Some short jabs …
• The most entertaining fight of Saturday night’s show headlined by Bernard Hopkins’ light heavyweight title defense against Karo Murat could be the middleweight showdown right before it. WBO champion Peter Quillin (29-0) defends his title against Gabriel Rosado (21-6) in a fight between two men who don’t back up much. Rosado, a 154-pound contender, moved up earlier this year to face Gennady Golovkin, only to get stopped in the seventh round. Quillin has shown steady improvement since turning pro in 2005 and isn’t afraid to slug it out. If Rosado has his way, that’s exactly what will happen.
• Golden Boy Promotions CEO Richard Schaefer told SI.com that he has advised heavyweight prospect Seth Mitchell to retire. Mitchell (26-2-1) is coming off a first-round knockout loss to Chris Arreola, his second knockout defeat in his last three fights. In both fights, Mitchell showcased a weak chin.
“I spoke with his trainer and my recommendation was that he moves on and does something else,” Schaefer said. “I don’t know if that’s what he is going to do. It sounded to me like his intention was to continue boxing. Freddie Roach came up with the phrase ‘You can’t teach a chin.’ Seth is one of my favorite guys. He will be welcome at any Golden Boy event. I will be there for him. I just think that he might get three or four wins against subpar opponents. I just think you have to take a step back and see if that is really what he wants to do or is there an opportunity to do something else.”
• Schaefer also defused the possibility of Hopkins as a future opponent for Floyd Maywether Jr. In the aftermath of Mayweather’s win over Canelo Alvarez, Hopkins suggested he could make 160-pounds if Mayweather was willing to move up to face him. Schaefer, though, said that fight was unlikely.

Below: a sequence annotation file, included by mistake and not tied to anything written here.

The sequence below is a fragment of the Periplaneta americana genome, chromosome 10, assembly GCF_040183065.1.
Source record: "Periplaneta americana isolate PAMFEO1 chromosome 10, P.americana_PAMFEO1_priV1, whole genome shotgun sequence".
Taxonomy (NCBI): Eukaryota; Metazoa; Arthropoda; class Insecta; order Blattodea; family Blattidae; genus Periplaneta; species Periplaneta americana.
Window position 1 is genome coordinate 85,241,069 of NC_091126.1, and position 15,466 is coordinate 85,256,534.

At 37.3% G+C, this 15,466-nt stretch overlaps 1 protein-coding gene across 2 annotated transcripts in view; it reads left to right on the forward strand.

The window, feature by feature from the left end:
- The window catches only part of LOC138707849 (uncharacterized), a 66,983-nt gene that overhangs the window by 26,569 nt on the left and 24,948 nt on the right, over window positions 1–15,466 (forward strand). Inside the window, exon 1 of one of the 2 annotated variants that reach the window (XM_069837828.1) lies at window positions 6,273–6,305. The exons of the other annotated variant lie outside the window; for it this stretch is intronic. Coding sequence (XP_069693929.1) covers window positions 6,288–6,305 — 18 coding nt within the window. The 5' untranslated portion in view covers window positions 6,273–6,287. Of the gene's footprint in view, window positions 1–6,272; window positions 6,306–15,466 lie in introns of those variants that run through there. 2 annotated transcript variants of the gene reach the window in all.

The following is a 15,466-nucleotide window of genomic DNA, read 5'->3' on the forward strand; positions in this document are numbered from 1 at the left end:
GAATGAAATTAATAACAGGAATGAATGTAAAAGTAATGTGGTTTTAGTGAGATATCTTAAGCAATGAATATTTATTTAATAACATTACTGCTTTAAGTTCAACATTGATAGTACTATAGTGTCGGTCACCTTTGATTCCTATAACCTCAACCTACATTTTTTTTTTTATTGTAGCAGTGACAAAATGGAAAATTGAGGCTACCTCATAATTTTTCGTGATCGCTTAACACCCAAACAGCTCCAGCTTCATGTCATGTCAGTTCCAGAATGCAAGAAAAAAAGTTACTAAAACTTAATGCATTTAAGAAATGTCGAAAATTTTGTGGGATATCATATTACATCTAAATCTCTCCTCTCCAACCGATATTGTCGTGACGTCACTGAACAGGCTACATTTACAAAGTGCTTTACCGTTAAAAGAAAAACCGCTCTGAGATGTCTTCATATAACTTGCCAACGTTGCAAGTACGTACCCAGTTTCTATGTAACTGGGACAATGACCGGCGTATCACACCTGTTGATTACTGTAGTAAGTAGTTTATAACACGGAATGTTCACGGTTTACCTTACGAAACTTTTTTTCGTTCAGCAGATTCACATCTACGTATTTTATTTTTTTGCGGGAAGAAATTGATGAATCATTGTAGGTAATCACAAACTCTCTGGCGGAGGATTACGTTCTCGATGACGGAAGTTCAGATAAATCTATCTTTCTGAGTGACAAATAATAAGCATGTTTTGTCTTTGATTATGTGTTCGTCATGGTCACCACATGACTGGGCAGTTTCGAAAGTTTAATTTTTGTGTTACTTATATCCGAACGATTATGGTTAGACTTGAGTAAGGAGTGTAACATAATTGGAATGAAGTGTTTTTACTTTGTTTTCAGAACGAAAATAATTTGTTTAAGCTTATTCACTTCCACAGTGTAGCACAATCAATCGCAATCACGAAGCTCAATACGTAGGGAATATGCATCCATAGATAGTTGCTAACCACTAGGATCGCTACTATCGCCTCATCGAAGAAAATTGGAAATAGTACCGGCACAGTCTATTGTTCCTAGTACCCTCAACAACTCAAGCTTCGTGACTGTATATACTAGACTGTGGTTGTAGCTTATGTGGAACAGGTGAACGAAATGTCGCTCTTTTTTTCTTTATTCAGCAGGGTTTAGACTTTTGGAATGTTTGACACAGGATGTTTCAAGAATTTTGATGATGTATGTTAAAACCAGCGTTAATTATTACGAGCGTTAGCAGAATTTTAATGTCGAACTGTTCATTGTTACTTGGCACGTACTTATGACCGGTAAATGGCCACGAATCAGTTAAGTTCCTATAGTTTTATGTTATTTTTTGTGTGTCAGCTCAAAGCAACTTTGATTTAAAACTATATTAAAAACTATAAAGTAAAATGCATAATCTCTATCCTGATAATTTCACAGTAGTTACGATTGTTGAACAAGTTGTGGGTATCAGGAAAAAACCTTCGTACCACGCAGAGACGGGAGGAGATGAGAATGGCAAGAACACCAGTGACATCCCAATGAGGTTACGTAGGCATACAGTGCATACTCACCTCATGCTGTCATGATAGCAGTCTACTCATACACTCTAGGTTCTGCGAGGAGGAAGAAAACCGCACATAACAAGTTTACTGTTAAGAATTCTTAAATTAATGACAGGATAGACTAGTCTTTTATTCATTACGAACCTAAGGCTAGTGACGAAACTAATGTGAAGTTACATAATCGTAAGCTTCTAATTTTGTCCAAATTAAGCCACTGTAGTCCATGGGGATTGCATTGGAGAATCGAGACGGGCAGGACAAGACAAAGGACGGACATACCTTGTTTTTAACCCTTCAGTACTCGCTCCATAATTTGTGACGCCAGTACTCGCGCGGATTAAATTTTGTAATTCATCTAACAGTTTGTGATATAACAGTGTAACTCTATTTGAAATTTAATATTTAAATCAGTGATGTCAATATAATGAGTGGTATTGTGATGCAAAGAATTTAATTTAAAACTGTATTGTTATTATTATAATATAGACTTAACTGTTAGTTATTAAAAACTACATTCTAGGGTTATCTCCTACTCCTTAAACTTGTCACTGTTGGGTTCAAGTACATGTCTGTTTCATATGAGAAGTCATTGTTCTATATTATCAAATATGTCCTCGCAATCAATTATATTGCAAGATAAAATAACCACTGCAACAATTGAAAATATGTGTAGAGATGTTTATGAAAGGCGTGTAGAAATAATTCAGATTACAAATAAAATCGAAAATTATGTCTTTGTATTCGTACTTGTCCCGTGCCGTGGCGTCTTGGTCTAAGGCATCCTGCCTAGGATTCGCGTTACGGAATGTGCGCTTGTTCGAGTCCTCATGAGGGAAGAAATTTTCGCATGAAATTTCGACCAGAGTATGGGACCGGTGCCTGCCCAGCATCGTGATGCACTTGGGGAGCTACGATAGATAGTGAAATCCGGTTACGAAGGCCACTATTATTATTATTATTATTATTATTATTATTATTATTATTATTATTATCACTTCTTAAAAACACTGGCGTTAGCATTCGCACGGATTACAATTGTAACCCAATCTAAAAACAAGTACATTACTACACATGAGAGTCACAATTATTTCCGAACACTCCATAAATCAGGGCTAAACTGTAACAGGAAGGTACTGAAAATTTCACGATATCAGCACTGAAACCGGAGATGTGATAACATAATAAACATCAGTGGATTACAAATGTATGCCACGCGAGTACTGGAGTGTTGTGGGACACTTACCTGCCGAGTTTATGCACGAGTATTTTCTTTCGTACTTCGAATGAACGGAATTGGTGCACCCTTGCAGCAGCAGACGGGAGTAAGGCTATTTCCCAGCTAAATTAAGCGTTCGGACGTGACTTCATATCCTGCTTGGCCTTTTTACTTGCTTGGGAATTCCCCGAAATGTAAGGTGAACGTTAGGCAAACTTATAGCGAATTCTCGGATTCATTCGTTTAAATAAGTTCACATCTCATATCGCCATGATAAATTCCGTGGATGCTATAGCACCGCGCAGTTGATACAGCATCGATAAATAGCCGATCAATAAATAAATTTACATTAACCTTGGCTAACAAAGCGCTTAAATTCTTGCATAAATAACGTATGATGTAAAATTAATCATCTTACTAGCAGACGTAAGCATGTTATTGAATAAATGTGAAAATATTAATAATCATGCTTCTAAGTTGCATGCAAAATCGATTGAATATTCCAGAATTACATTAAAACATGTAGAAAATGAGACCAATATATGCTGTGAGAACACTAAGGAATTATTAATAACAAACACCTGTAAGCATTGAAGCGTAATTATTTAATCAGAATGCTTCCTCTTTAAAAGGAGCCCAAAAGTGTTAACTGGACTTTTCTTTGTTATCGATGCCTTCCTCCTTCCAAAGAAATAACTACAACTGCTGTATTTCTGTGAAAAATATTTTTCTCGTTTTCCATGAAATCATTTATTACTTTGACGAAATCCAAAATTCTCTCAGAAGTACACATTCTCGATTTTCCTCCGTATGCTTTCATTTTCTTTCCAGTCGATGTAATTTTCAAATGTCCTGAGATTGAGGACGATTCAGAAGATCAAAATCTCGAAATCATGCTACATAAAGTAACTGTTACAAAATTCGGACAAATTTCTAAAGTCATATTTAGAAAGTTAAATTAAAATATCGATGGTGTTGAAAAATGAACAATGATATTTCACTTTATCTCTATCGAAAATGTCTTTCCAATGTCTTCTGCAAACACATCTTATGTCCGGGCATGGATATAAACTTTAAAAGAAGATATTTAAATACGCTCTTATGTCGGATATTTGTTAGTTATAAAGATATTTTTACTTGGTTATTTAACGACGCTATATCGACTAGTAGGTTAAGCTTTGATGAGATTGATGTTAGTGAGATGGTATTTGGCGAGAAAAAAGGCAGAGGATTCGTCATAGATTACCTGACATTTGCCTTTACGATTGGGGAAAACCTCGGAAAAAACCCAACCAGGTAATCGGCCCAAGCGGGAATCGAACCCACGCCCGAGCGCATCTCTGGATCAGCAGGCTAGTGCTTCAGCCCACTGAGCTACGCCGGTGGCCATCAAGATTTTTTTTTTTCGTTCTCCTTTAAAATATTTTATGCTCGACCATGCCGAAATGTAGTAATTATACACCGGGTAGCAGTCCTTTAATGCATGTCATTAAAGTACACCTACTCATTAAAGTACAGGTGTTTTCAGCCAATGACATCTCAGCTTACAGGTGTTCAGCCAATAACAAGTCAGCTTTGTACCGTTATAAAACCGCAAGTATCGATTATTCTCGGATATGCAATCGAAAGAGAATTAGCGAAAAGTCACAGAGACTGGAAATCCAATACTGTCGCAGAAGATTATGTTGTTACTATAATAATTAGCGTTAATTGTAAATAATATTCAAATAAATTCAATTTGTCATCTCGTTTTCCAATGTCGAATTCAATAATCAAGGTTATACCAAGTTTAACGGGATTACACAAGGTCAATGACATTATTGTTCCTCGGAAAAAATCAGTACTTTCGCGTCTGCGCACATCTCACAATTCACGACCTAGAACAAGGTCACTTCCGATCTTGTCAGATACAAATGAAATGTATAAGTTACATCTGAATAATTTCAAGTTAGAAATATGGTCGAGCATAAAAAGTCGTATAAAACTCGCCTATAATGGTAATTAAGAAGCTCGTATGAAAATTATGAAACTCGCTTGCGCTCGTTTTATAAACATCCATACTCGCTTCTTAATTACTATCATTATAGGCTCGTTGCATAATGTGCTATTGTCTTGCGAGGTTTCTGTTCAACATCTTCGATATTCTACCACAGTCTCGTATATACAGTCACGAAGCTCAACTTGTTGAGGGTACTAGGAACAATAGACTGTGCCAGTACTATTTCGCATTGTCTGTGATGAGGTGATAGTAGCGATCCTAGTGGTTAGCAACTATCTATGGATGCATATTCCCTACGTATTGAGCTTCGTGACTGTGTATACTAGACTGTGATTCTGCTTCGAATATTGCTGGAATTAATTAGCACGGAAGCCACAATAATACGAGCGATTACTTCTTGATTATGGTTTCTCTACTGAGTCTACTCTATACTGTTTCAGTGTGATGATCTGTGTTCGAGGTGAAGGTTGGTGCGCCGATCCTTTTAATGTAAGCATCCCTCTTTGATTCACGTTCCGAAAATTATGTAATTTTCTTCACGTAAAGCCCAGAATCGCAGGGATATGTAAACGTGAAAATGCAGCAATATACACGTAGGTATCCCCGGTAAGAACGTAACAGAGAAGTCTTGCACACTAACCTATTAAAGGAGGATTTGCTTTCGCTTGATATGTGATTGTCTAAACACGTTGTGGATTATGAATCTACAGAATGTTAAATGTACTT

“I really haven’t had any conversations with Floyd about fighting at middleweight,” Schaefer said. “At 154, it’s a big weight. He’s a 147-pounder. I doubt it. I just don’t see Floyd fighting at middleweight.”
• If you have not seen HBO’s Legendary Nights documentary on Arturo Gatti and Micky Ward, make sure you do. It’s a gripping tale about two gladiators who became friends, about three fights that forged a friendship that will live on even in death.
• 2008 U.S. Olympian Jose Ramirez is developing into a popular young fighter. On Nov. 9, Ramirez, a Top Rank-promoted prospect, will fight Erick Hernandez in Lemoore, Calif., 45 minutes outside of Ramirez’s hometown of Avenal, Calif. Ramirez has sold more than 3,000 tickets and 32 VIP tables while drawing in name sponsors Wonderful Pistachio, Dodge, Pepsi and Harris Ranch Beef. Developing a following in one area is often overlooked in the casino-happy boxing landscape. If Ramirez (6-0) continues to rise, he could quickly become a marketable star.
• The good news for Main Events: The success of the Fight Night series it promotes on NBC and NBCSN has helped create such premium network stars as Sergey Kovalev, Curtis Stevens and Gabriel Rosado. The bad news? The rise of those stars–and the decision by Bryant Jennings to sign with Gary Shaw–has left the promotional company searching for a main event for the December NBCSN show.
• It’s a shame that Shane Mosley’s fight with Anthony Mundine fell apart. Not for the fans; a Mosley-Mundine clash is hardly must-see TV. But for Mosley, who will have a tough time finding $1 million paydays anywhere else.
• Promoter Artie Pelullo’s pledge of allegiance to HBO following Ruslan Provodnikov’s compelling knockout win over Mike Alvarado took possible fights between Provodnikov and either Danny Garcia or Lucas Matthysse–Golden Boy-promoted fighters who fight exclusively on Showtime–off the table. It’s too bad. The relentless Provodnikov against either would have been a terrific fight.
– Chris Mannix